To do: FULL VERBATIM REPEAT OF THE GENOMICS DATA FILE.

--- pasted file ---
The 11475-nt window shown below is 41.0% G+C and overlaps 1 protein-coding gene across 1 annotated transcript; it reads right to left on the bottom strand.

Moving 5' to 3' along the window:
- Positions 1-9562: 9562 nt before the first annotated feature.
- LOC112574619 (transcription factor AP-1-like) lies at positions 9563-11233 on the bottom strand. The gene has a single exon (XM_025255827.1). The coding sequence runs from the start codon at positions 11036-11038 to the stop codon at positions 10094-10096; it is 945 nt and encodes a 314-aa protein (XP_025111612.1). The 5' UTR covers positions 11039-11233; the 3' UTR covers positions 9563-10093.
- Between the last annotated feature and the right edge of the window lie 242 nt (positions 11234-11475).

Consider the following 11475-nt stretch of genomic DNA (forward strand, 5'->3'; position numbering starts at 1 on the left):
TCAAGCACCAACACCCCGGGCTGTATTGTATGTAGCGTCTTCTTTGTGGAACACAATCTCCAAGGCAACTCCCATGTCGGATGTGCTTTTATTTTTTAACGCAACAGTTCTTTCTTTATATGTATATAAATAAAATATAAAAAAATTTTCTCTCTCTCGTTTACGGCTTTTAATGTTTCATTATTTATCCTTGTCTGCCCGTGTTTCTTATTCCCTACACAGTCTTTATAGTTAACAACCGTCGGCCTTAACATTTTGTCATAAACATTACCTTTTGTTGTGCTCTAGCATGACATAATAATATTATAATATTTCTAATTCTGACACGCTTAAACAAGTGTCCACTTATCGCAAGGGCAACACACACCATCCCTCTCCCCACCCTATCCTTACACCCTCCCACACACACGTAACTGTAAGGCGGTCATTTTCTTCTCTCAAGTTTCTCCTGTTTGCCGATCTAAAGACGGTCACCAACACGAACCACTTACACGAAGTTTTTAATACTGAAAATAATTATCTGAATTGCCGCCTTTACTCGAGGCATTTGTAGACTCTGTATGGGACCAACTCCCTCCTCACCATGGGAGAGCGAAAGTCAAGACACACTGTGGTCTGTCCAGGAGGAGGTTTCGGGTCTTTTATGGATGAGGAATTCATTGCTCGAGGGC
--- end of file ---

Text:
The 11475-nt window shown below is 41.0% G+C and overlaps 1 protein-coding gene across 1 annotated transcript; it reads right to left on the bottom strand.

Moving 5' to 3' along the window:
- Positions 1-9562: 9562 nt before the first annotated feature.
- LOC112574619 (transcription factor AP-1-like) lies at positions 9563-11233 on the bottom strand. The gene has a single exon (XM_025255827.1). The coding sequence runs from the start codon at positions 11036-11038 to the stop codon at positions 10094-10096; it is 945 nt and encodes a 314-aa protein (XP_025111612.1). The 5' UTR covers positions 11039-11233; the 3' UTR covers positions 9563-10093.
- Between the last annotated feature and the right edge of the window lie 242 nt (positions 11234-11475).

Consider the following 11475-nt stretch of genomic DNA (forward strand, 5'->3'; position numbering starts at 1 on the left):
TCAAGCACCAACACCCCGGGCTGTATTGTATGTAGCGTCTTCTTTGTGGAACACAATCTCCAAGGCAACTCCCATGTCGGATGTGCTTTTATTTTTTAACGCAACAGTTCTTTCTTTATATGTATATAAATAAAATATAAAAAAATTTTCTCTCTCTCGTTTACGGCTTTTAATGTTTCATTATTTATCCTTGTCTGCCCGTGTTTCTTATTCCCTACACAGTCTTTATAGTTAACAACCGTCGGCCTTAACATTTTGTCATAAACATTACCTTTTGTTGTGCTCTAGCATGACATAATAATATTATAATATTTCTAATTCTGACACGCTTAAACAAGTGTCCACTTATCGCAAGGGCAACACACACCATCCCTCTCCCCACCCTATCCTTACACCCTCCCACACACACGTAACTGTAAGGCGGTCATTTTCTTCTCTCAAGTTTCTCCTGTTTGCCGATCTAAAGACGGTCACCAACACGAACCACTTACACGAAGTTTTTAATACTGAAAATAATTATCTGAATTGCCGCCTTTACTCGAGGCATTTGTAGACTCTGTATGGGACCAACTCCCTCCTCACCATGGGAGAGCGAAAGTCAAGACACACTGTGGTCTGTCCAGGAGGAGGTTTCGGGTCTTTTATGGATGAGGAATTCATTGCTCGAGGGC